Half-Blood Prince: Things get REAL DARK, REAL FAST. Harry gets this book that he almost uses to kill Draco with, Harry sees all this crazy stuff about Tom Riddle/Voldemort in the Pensieve and gets super close to Dumbledore. Then, they see ZOMBIES come out of the water and then DUMBLEDORE DIES, TOO. Snape kills him. Harry tries to kill Snape. Voldemort is basically winning. This book was a major depressive episode in literary fiction.

The Deathly Hallows: Stuff starts falling into place so fast and with 4ish horcruxes to find with no idea how, Harry and Ron fight AGAIN. They spend a long time camping (which would psychologically torture most) and everyone keeps dying. Harry knows he’s the one that has to kill basically the strongest wizard alive and he hasn’t even graduated Hogwarts. He actually had to quit because when you’re saving the wizarding world, you have no time for school (this is where we praise Hermione for being awesome). Then, more people die and Harry learns he has to die, too. Then he doesn’t die, but stuff is still SUPER depressing because that’s a whole lot of PTSD and survivor guilt going on there.

Now, given my many examples it’s obvious how amazing it is that not only did Harry have the drive to keep on living, but that he lived an enriching life for at least 15 years after defeating Voldemort (as far as we know). He had a family, friends, and a career as an Auror fighting more bad dudes. Some people may say, “James and Lily Potter were ballers, Harry just inherited it.”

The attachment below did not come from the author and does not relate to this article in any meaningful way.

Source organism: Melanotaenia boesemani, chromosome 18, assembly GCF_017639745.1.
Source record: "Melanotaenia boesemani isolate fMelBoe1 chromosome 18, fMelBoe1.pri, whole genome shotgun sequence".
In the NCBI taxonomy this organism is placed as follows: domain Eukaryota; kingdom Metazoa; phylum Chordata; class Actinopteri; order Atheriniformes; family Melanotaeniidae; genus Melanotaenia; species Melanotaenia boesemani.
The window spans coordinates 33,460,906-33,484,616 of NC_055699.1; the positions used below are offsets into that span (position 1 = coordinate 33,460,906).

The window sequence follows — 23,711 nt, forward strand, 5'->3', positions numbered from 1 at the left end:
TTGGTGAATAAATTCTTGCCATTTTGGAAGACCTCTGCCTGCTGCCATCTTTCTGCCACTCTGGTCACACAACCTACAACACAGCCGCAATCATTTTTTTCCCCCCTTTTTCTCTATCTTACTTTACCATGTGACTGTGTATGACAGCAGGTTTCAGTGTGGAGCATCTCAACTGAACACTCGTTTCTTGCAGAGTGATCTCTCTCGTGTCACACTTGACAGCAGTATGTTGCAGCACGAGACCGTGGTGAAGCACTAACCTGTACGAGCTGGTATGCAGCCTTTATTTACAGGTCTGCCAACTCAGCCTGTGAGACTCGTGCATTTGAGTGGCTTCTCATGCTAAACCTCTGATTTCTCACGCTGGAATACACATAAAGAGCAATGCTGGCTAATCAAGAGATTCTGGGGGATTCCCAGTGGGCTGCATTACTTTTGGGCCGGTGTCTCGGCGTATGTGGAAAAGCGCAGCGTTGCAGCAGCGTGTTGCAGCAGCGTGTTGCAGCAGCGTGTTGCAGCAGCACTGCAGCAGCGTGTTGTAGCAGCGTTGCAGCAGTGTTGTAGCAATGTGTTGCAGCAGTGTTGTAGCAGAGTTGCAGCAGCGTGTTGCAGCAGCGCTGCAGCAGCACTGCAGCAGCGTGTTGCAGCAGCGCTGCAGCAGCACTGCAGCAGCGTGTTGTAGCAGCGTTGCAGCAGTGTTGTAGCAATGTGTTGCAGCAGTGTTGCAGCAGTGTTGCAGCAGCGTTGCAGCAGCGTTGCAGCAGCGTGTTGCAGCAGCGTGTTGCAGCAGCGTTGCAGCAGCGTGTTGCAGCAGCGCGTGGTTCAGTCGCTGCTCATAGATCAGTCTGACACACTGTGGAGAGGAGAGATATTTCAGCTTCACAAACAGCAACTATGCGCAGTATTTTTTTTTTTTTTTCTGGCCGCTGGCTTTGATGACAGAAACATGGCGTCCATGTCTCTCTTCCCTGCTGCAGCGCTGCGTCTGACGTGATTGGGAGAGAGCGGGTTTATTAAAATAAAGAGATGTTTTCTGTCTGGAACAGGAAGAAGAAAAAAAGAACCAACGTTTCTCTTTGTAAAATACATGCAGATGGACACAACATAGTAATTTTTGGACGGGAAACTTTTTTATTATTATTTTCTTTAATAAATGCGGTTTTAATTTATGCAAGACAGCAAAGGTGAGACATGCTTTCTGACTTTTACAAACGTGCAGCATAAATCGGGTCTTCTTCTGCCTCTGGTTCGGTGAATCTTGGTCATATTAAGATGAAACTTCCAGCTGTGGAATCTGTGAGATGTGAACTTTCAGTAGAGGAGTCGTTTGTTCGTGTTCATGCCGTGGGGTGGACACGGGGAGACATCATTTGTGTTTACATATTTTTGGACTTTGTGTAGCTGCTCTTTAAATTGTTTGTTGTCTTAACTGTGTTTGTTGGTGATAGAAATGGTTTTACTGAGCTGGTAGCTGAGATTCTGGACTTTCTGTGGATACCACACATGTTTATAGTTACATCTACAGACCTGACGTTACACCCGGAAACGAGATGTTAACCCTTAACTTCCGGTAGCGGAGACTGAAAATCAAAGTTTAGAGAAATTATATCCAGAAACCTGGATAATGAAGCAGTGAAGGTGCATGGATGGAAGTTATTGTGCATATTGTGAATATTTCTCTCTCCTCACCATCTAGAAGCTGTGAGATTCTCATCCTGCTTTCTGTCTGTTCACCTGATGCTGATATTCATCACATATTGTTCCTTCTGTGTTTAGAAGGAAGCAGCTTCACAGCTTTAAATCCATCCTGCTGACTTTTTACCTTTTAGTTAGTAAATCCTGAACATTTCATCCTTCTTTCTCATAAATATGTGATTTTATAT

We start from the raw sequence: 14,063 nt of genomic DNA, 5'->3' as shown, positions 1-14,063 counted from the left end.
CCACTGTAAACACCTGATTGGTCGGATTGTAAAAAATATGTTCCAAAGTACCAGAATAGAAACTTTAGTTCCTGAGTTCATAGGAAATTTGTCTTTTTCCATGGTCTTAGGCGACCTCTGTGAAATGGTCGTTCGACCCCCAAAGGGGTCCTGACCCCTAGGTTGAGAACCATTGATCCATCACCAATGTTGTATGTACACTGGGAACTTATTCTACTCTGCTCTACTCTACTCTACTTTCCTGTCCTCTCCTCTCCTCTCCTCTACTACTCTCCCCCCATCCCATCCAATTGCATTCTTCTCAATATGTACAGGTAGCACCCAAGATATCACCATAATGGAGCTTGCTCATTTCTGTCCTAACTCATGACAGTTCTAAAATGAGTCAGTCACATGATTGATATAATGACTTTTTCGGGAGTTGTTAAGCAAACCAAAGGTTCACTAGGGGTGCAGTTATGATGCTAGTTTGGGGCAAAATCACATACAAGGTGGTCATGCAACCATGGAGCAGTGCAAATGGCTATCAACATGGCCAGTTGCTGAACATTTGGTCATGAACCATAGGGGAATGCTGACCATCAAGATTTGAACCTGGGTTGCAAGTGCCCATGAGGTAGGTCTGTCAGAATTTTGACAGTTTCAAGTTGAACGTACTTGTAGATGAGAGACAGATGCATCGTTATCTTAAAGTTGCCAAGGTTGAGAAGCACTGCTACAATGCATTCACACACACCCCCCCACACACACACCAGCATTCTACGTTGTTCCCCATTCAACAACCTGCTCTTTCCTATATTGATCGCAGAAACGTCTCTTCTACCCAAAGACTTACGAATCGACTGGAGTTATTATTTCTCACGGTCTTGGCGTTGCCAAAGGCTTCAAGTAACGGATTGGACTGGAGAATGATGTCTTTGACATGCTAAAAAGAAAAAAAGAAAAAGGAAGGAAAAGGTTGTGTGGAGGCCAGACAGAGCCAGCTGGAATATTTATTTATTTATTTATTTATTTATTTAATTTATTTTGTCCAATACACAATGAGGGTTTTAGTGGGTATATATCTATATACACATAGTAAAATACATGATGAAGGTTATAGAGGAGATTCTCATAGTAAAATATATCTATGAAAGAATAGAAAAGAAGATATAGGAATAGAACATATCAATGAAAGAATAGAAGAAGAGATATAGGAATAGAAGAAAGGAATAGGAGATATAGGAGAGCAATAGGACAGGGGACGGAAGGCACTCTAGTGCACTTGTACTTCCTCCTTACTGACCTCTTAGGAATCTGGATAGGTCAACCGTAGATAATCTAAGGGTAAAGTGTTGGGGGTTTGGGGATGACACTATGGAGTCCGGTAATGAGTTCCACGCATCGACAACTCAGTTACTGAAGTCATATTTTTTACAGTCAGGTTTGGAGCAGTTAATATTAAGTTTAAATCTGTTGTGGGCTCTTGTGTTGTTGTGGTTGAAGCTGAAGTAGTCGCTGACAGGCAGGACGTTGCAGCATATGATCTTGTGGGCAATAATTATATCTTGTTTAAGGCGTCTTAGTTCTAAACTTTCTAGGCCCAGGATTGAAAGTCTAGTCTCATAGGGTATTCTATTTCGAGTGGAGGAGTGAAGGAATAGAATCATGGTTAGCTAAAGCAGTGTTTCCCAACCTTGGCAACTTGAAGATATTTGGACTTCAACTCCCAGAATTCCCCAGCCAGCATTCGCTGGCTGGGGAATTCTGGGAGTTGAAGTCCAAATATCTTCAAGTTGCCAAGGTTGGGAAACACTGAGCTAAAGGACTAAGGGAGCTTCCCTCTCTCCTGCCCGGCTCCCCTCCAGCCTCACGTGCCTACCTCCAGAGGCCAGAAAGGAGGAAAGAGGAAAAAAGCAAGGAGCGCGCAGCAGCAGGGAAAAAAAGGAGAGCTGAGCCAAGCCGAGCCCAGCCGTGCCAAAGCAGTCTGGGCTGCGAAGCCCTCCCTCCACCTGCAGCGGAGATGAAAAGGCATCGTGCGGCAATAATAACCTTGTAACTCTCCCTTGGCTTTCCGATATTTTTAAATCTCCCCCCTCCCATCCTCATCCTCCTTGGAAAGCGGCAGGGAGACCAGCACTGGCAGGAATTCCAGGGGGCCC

Wrong.

Resilience is cultivated over years. It takes some serious time and effort. It requires self-awareness and the ability to draw up that voice inside of you that you hear say “I can’t,” and to slap it right in the mouth and say “You will.”

Harry went through so much even before he got accepted into Hogwarts. His parents died and then he was lied to about it, then his relatives hated him and made him live under the stairs and wear their obese son’s clothes, he had no friends and was basically left to raise himself from a small age. No wonder he was so resourceful. Even when he was angsty in books 4-6, he was rather tolerable for a teenager who was having his mind invaded by a sociopathic wizard.

Resilience is the trait in all of us that changes our lives for the better. It’s what grows inside of a person when they decide to quit drinking, when they decide to leave an abusive relationship, when they change years of bad programming from their family system, or when they say “Oh, a dark wizard who wants to kill me, you say? Okay. I guess I’ll manage.”

 

 

 



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Posted on by Jen Bingaman, M.A. LMHCA Posted in Individual, Mind
Jen Bingaman, M.A. LMHCA

About Jen Bingaman, M.A. LMHCA

Hi, I’m Jen. I’m a mental health counselor newly residing in Seattle, Washington. I strongly believe in the mind-body connection as the cornerstone of my professional ideology, along with the healing possibilities of puppies, a good glass of red wine, the smell of a new book, and the importance of travel.